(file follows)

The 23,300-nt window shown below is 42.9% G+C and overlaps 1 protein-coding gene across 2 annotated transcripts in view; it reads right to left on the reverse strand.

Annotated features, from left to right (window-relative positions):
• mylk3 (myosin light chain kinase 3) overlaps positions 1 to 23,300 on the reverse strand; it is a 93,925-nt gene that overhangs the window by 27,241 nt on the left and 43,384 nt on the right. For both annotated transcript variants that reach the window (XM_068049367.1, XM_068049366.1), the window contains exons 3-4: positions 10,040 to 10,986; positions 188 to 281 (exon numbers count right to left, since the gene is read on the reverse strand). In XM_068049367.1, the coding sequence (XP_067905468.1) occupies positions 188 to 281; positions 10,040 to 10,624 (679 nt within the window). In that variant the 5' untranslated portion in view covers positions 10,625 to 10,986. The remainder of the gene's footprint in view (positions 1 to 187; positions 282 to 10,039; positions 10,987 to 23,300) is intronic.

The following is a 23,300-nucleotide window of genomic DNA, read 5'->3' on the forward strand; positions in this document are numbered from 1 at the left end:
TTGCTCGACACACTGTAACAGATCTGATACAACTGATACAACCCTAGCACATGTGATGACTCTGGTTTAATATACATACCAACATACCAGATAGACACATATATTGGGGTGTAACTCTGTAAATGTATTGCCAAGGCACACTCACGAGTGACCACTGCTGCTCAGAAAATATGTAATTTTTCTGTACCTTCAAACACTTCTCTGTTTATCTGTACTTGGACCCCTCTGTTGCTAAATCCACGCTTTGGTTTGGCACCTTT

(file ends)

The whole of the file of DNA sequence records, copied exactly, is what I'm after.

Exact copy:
The 23,300-nt window shown below is 42.9% G+C and overlaps 1 protein-coding gene across 2 annotated transcripts in view; it reads right to left on the reverse strand.

Annotated features, from left to right (window-relative positions):
• mylk3 (myosin light chain kinase 3) overlaps positions 1 to 23,300 on the reverse strand; it is a 93,925-nt gene that overhangs the window by 27,241 nt on the left and 43,384 nt on the right. For both annotated transcript variants that reach the window (XM_068049367.1, XM_068049366.1), the window contains exons 3-4: positions 10,040 to 10,986; positions 188 to 281 (exon numbers count right to left, since the gene is read on the reverse strand). In XM_068049367.1, the coding sequence (XP_067905468.1) occupies positions 188 to 281; positions 10,040 to 10,624 (679 nt within the window). In that variant the 5' untranslated portion in view covers positions 10,625 to 10,986. The remainder of the gene's footprint in view (positions 1 to 187; positions 282 to 10,039; positions 10,987 to 23,300) is intronic.

The following is a 23,300-nucleotide window of genomic DNA, read 5'->3' on the forward strand; positions in this document are numbered from 1 at the left end:
TTGCTCGACACACTGTAACAGATCTGATACAACTGATACAACCCTAGCACATGTGATGACTCTGGTTTAATATACATACCAACATACCAGATAGACACATATATTGGGGTGTAACTCTGTAAATGTATTGCCAAGGCACACTCACGAGTGACCACTGCTGCTCAGAAAATATGTAATTTTTCTGTACCTTCAAACACTTCTCTGTTTATCTGTACTTGGACCCCTCTGTTGCTAAATCCACGCTTTGGTTTGGCACCTTT